15. Bernardi L, Gabutti A et al. Slow breathing reduces chemoreflex response to hypoxia and hypercapnia, and increases baroreflex sensitivity, Journal of Hypertension, V 19;I 12 - pp 2221-2229, 2001
16. Steinback C. et al. Hypercapnic vs. hypoxic control of cardiovascular, cardiovagal and sympathetic function, Am J Physiol Regul Integr Comp Physiol 296: R402-R410, 2009
17. Drager LF, Bortolotto LA, Figueiredo AC, Krieger EM, Lorenzi-Filho G. Effects of continuous positive airway pressure on early signs of atherosclerosis in obstructive sleep apnea. Am J Respir Crit Care Med 2007; 176: 706–712.
18. Carlos ETB Monteiro, Acidic environment evoked by chronic stress: A novel mechanism to explain atherogenesis. Available from Infarct Combat Project, January 28, 2008 at
19. Sympathetic predominance: a primary factor in the cascade of events leading to the atherogenic spiraling, Carlos Monteiro, Monday, February 22, 2010 at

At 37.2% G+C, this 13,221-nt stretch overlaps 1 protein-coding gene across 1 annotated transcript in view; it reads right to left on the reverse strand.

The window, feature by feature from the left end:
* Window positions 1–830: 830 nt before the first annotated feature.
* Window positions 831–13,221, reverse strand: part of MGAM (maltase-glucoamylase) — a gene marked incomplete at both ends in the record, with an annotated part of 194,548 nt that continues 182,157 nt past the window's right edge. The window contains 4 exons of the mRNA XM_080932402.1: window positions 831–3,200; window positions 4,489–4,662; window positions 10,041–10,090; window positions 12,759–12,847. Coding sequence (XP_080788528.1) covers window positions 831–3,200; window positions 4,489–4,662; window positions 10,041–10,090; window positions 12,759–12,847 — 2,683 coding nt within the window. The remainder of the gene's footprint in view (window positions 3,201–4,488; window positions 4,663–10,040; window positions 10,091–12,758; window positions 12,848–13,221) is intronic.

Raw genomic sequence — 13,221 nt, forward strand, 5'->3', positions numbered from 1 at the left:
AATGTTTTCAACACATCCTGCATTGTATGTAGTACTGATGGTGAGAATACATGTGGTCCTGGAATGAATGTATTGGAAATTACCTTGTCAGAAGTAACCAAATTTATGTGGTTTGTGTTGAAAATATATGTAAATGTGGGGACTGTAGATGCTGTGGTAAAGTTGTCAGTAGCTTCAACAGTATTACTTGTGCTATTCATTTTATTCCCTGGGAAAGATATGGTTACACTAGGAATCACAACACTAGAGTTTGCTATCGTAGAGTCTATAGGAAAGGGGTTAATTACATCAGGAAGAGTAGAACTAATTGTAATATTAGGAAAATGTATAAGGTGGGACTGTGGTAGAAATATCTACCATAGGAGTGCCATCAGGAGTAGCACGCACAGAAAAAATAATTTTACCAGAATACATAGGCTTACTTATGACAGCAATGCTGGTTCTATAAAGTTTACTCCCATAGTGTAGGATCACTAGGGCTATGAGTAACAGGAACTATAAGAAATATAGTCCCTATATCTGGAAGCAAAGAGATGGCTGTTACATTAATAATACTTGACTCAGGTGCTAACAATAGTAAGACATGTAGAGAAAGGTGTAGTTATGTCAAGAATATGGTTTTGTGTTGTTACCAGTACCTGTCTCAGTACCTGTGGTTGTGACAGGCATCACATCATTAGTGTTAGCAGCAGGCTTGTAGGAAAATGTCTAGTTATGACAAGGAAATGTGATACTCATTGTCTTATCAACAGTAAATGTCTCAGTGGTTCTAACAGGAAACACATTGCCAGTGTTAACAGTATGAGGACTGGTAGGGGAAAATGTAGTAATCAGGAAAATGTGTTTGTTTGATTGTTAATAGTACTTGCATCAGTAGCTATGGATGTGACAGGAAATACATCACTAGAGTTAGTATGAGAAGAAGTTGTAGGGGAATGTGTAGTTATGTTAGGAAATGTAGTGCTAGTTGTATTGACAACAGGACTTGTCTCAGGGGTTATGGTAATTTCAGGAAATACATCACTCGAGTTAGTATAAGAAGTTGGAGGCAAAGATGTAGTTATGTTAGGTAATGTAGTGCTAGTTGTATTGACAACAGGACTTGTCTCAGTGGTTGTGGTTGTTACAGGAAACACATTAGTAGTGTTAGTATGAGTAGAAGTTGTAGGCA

20. Hypertension, atherosclerosis, stress and lactic acid, Carlos Monteiro,
Friday, November 27, 2009 at
21. Cooper M, Aygen M. Transcendental Meditation in the management of hypercholesterolemia, Journal of Human Stress 1979; 5:24-27
22. Schneider RH, Staggers F, Alexander C, et al. A randomized controlled trial of stress reduction for hypertension in older African Americans. Hypertension 1995; 26: 820-827
23. Alexander C, Schneider RH, Staggers F. A trial of stress reduction for hypertension in older African Americans (part II); sex and risk factor subgroup analysis, Hypertension 1996; 28:228-237
24. Michael C. Dillbeck, David W Orme-Johnson. Physiological differences between meditation and rest. American Psychologist, Vol 42(9), Sep 1987, 879-881
25. The Effects of the Transcendental Meditation Technique on Common Risk Factors and Overall Health. Adapted from Chalmers, R. Scientific Research on Maharishi's Vedic Approach to Health: Part I Transcendental Meditation Introduction and Overview of Research, January 1998, at